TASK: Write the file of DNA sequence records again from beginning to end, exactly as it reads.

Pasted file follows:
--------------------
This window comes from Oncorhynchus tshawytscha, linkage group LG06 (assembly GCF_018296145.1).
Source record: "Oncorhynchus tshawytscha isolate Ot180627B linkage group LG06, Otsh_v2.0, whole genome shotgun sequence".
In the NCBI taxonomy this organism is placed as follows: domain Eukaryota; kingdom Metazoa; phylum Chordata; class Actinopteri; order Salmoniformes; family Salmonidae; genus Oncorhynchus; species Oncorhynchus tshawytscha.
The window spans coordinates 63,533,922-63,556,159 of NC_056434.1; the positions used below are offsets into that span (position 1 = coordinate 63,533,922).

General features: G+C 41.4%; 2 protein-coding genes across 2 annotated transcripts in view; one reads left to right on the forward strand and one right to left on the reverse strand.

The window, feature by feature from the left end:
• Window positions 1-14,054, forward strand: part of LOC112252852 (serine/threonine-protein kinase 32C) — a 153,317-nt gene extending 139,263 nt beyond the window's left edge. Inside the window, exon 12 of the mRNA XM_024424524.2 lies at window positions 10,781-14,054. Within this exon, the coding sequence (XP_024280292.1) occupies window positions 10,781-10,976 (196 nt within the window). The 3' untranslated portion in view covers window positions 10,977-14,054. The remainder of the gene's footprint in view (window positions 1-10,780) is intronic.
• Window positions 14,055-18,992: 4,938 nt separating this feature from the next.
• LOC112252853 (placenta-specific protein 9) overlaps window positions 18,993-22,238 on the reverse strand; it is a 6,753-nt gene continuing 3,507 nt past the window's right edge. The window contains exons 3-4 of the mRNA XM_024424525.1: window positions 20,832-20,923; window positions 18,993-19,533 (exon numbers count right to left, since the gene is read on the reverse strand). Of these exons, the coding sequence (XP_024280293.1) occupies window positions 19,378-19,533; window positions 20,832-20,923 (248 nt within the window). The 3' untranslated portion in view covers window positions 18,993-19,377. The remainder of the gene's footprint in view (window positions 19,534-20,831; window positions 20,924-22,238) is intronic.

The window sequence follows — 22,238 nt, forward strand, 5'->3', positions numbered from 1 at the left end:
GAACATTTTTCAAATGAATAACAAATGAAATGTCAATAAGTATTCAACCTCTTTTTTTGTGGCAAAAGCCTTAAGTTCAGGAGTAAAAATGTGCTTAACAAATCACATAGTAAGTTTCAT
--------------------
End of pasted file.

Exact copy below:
This window comes from Oncorhynchus tshawytscha, linkage group LG06 (assembly GCF_018296145.1).
Source record: "Oncorhynchus tshawytscha isolate Ot180627B linkage group LG06, Otsh_v2.0, whole genome shotgun sequence".
In the NCBI taxonomy this organism is placed as follows: domain Eukaryota; kingdom Metazoa; phylum Chordata; class Actinopteri; order Salmoniformes; family Salmonidae; genus Oncorhynchus; species Oncorhynchus tshawytscha.
The window spans coordinates 63,533,922-63,556,159 of NC_056434.1; the positions used below are offsets into that span (position 1 = coordinate 63,533,922).

General features: G+C 41.4%; 2 protein-coding genes across 2 annotated transcripts in view; one reads left to right on the forward strand and one right to left on the reverse strand.

The window, feature by feature from the left end:
• Window positions 1-14,054, forward strand: part of LOC112252852 (serine/threonine-protein kinase 32C) — a 153,317-nt gene extending 139,263 nt beyond the window's left edge. Inside the window, exon 12 of the mRNA XM_024424524.2 lies at window positions 10,781-14,054. Within this exon, the coding sequence (XP_024280292.1) occupies window positions 10,781-10,976 (196 nt within the window). The 3' untranslated portion in view covers window positions 10,977-14,054. The remainder of the gene's footprint in view (window positions 1-10,780) is intronic.
• Window positions 14,055-18,992: 4,938 nt separating this feature from the next.
• LOC112252853 (placenta-specific protein 9) overlaps window positions 18,993-22,238 on the reverse strand; it is a 6,753-nt gene continuing 3,507 nt past the window's right edge. The window contains exons 3-4 of the mRNA XM_024424525.1: window positions 20,832-20,923; window positions 18,993-19,533 (exon numbers count right to left, since the gene is read on the reverse strand). Of these exons, the coding sequence (XP_024280293.1) occupies window positions 19,378-19,533; window positions 20,832-20,923 (248 nt within the window). The 3' untranslated portion in view covers window positions 18,993-19,377. The remainder of the gene's footprint in view (window positions 19,534-20,831; window positions 20,924-22,238) is intronic.

The window sequence follows — 22,238 nt, forward strand, 5'->3', positions numbered from 1 at the left end:
GAACATTTTTCAAATGAATAACAAATGAAATGTCAATAAGTATTCAACCTCTTTTTTTGTGGCAAAAGCCTTAAGTTCAGGAGTAAAAATGTGCTTAACAAATCACATAGTAAGTTTCAT